As the measur went to the Sen-
ate 4t provided for a cut of 107,-
300 in the Army, Navy and Marine
Corps during the 12 months start-
ing July 1.
The Air Force would be increas-
ed by 5,000, from 970,000 to 975,-
000, during the same period, leav-
ing the over-all reduction at 102,-
'U' Tag Da
Buckets will be manned by a to-
tal of 1400 students today and to-
morrow in the 35th Annual Tag
Staged this year by Junior IFC,
Junior Panhel, IHC, Assembly, the
Union and League, the fund-rais-
ing drive helps send underprivi-
leged boys to the University Fresh
The goal has, been set at $5,000
this year, and there will be 42
stations scattered about the cam-
pus 'and city.
'U' Provides Administrative Costs
The University provides all ad-
ministrative costs of the camp.
Tag Day funds are used only to
buy food, medical service, craft
and camping equipment, camper
transportation and athletic equip-
ment for the boys.
.The camp, located on Patterson
Lake 24 miles northwest of Ann
Arbor, will hold two sessions this
ple to Germany"" Parke-Davis wednesday and will roundup of all Vietnamese who
He speculated that Russia II be extended to the other pharma- had collaborated with the French
"out to engage in direct negotia- ceutical houses. and Vietnamese forces during the s
tions with the German govern- Sentiment grew in Congress yes- long war.
ment" on a German peace treaty terday to give the President
and unification of the country., edyt ie h rsdn The threat of arrest and imp r- AOET MDW ateAn
n n n he y broad discretionary powers to con- onment cast a black shadow over ABOVE THE MIDWAY at the An
Applied Pressure on Germany trol the distribution and price of the lives of Haiphong's 236,000 Commerce's 12th Annual Building,
Both the Austrian treaty and the Salk polio vaccine. citizens. Show at the Fair Grounds. The an
planned Communist military al- Wanted Controls For in this wartime port of'drew 25,000 people, will run throug]
liance are "part of pressure being Many members of Congress for ntais ofrU.S. ar auctions, and raffles, as well as ride
applied on Germany to prevent re-wntoca nmeteon- entry for mountains of U.S. war
aaiene want to clamp on immediate con- supplies sent to the French, there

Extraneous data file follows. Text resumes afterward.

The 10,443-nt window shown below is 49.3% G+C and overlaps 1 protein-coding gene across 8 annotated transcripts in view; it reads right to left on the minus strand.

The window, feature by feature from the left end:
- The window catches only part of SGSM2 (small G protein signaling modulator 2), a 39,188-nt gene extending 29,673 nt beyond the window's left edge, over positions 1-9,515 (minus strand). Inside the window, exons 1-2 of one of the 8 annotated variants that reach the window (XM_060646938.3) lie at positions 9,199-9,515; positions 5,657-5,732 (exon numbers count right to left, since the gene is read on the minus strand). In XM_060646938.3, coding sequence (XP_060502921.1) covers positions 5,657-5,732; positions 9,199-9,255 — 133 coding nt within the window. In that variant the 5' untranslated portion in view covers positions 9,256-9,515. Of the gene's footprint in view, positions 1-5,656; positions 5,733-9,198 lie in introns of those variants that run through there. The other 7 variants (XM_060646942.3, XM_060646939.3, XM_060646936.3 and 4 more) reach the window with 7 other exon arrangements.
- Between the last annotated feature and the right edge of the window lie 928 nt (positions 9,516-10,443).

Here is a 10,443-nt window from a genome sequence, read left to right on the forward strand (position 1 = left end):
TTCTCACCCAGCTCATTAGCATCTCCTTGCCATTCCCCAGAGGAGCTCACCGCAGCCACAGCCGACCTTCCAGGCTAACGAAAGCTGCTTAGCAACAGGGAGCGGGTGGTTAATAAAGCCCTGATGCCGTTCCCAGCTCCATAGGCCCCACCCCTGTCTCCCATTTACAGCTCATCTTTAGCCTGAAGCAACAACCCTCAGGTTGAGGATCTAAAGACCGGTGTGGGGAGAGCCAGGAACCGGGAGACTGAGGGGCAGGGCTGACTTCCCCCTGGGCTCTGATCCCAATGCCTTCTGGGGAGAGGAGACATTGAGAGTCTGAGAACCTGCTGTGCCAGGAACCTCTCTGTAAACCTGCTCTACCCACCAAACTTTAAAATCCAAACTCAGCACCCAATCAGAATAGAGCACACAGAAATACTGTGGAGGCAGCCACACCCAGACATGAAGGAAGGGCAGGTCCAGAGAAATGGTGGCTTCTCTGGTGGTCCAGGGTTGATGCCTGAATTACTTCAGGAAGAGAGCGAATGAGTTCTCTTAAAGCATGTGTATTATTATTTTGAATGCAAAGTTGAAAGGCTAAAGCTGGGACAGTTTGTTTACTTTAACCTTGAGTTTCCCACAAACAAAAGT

"I don't think their efforts will trols to ke re were thousands of Vietnamese who INVESTIGATIONS:
succeed as long as Adenauer is ply will go to children who need had helped in dozens of ways.
Chancellor," h added, but it will it most and at a fair price. lc rda i t l
The administration is reluctant .Black Friday
be several years before the Ger- to impose controls unless they are It was black Friday for the A Jnfceica
mans have an army in the field. bsutynessy.French expeditionary forces. The
The new treaty will affect the More than five million school force did all it could to win a war
legal standing of Russian troops in children have been inoculated with that often lacked sympathy in Tth
some satellite countries, he point- the Salk vaccine since it was pro- Paris high councils and among
ed out. The Red Army's presence nounced a safe immunizing agentIFrench interests which had tapped
is now justified on the grounds last month. the territory's wealth for nearly Three confessions Wednesday virt
that it provides a supply contact According to the latest figures 90 years. cidents of violence plaguing the city
with forces in Austria. of the Public Health Service, 64 The thousands of elite Vietminh .The trio, two 18-year-old high s
Withdrawal of .foreign troops of the children have come down troops their bayonets gleaming, old admitted injuring a University coE
from Austria under the new treaty with polio since being vaccinated. marched into Haiphong at dawn They denied, however, that they did
"presages some withdrawal of Rus- The development of these cases today. The three youths told city detect
sian troops in the satellites," the apparently was a major factor in Swiftly they will take military ---voff
dprofessor Rsmmentd. "IL demon- 'the decision to go back and check control of the city-their last big flee
strates Russian confidence in be- over manufacturing methods em- prize in the nearly eight years of of
ing able to dominate satellite ar- ployed by the six companies li- bitter guerrilla war that ended ine
mies. censed to turn out the serum. stunning defeat for the French a Shift
Integration F o cessyear ago at Dien Bien Phu. kn
"Further integration of forces is Leave for Do Son Peninsula chi
particularly necessary as Russian Two Students French troops will leave in In Viet Nam esc
troops are removed," Prof. Wit tuk o osnpnnuai l
said, "and the need partly explains r j trucks for Do Son peninsula in fclai
~aid, "ndd hheeBdaprt ynjpuredsthe South. There they will leave an